Royals Draft Review: Love The Picks, Not The Process

Kumar Rocker? No. Kahlil Watson? No. Sal Frelick? Nope.

Three names Royals fans talked themselves into the team taking prior to the MLB First-Year Player Draft this week — despite never seeing any of them play — were all on the board and ready to be announced by time the No. 7 selection rolled around. The Royals took none of them.

Such is life as the sports fan who scouts mock drafts and watches Power 5 games that appear on ESPN for three weeks a year. Just like the NFL Draft where the abundance of industry “experts” who aren’t employed by any team in the industry give you rankings of hundreds of athletes from all over the country they couldn’t have possibly seen in person themselves and fuel pre-draft jitters. Your favorite writer who is snarky on Twitter and happens to work for a four-letter network may be good at what he does, but mock drafts are based on personal biases, no different than a player preference from an organization is based on organizational biases.

So when Frank Mozzicato was drafted No. 7 overall, it certainly was a surprise because all Royals fans had seen mocked for that selection were the three names mentioned above. But just because the scouting industry consensus was Mozzicato was a fringe first-rounder at best, doesn’t mean it’s a terrible selection.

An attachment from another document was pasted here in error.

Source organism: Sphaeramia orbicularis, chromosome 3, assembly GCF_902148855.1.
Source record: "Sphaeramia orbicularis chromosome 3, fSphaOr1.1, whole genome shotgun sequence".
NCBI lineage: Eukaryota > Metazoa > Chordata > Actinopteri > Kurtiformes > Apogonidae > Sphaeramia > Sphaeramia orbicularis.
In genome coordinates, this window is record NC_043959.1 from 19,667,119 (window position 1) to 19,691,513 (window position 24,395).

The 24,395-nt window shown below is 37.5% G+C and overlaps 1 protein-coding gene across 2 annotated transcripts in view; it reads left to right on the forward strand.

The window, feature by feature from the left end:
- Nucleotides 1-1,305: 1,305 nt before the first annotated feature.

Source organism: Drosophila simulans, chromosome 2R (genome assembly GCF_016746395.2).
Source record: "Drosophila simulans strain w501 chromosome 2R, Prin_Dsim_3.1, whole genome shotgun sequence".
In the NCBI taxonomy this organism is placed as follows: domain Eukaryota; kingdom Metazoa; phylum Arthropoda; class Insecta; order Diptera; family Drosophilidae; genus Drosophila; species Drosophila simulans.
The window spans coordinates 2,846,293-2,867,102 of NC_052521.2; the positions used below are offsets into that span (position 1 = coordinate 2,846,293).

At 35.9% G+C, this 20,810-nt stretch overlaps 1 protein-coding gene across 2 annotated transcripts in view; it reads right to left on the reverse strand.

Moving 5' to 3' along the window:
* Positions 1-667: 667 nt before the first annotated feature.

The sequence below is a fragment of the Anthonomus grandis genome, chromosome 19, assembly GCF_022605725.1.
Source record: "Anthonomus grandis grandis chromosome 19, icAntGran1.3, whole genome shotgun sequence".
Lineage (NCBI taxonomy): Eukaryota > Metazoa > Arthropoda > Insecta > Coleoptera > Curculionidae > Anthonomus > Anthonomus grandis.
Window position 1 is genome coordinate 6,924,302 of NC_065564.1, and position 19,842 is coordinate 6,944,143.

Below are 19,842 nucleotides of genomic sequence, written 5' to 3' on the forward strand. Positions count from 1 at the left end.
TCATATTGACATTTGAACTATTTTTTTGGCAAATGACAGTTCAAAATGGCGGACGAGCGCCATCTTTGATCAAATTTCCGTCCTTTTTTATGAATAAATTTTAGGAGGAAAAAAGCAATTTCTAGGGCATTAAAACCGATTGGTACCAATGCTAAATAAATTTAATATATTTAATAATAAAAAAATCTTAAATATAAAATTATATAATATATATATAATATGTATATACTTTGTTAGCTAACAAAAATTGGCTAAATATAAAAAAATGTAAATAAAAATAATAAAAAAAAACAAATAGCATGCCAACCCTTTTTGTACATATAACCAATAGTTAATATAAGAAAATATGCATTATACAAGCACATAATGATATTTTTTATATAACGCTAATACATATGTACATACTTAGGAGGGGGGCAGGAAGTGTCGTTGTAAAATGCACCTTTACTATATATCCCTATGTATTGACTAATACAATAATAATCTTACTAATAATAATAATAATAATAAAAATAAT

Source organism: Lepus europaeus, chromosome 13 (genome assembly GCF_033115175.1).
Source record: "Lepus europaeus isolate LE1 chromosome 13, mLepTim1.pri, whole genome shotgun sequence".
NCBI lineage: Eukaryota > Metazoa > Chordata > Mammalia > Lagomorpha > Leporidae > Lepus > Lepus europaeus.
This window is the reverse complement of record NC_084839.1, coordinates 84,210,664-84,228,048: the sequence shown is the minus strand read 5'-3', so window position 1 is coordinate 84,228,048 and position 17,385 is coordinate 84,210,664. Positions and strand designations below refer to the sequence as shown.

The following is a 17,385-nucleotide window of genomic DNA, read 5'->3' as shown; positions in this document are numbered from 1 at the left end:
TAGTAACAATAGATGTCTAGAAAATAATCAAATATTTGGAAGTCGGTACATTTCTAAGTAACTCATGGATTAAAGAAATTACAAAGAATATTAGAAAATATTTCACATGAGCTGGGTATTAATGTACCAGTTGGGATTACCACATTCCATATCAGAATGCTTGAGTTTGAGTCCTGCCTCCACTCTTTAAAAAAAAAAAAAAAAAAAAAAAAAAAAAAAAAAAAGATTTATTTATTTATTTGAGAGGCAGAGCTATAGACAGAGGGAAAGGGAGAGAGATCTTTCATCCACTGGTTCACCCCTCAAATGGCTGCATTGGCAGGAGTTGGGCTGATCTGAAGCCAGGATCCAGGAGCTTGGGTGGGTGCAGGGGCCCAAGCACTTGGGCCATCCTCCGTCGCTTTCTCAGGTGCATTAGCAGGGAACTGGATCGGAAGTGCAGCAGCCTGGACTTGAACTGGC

A month ago, I was scrolling Instagram enjoying my normal past time of watching baseball training videos and letting the IG female fitness model algo take me wherever I needed to go, when I was served up this gem of a video:

It was love at first sight (not all that different than what I get on the fitness model algo).

Not even knowing the name of the kid in the video I immediately sent this to a former player of mine who now scouts for a Major League Baseball organization. Mozzicato hits a natural scap load, goes uphill out of hand break, and has a short, quick arm swing. There are issues with his mechanics like a weak front leg and too much of a teeter-totter follow-through with his back side, but a 17-year-old with this arm action already hitting low-90s is prime cut USDA Pitching Beef in my opinion.

This kid, with the proper training program and throwing coach, is a mid-to-upper 90s arm, easily.

The scout agreed. “I loved him,” he said. “He was on our board in the 30-40 range and would have looked at taken him with our first pick if we could cut a deal to save on slot money. Easy thrower, very projectable.”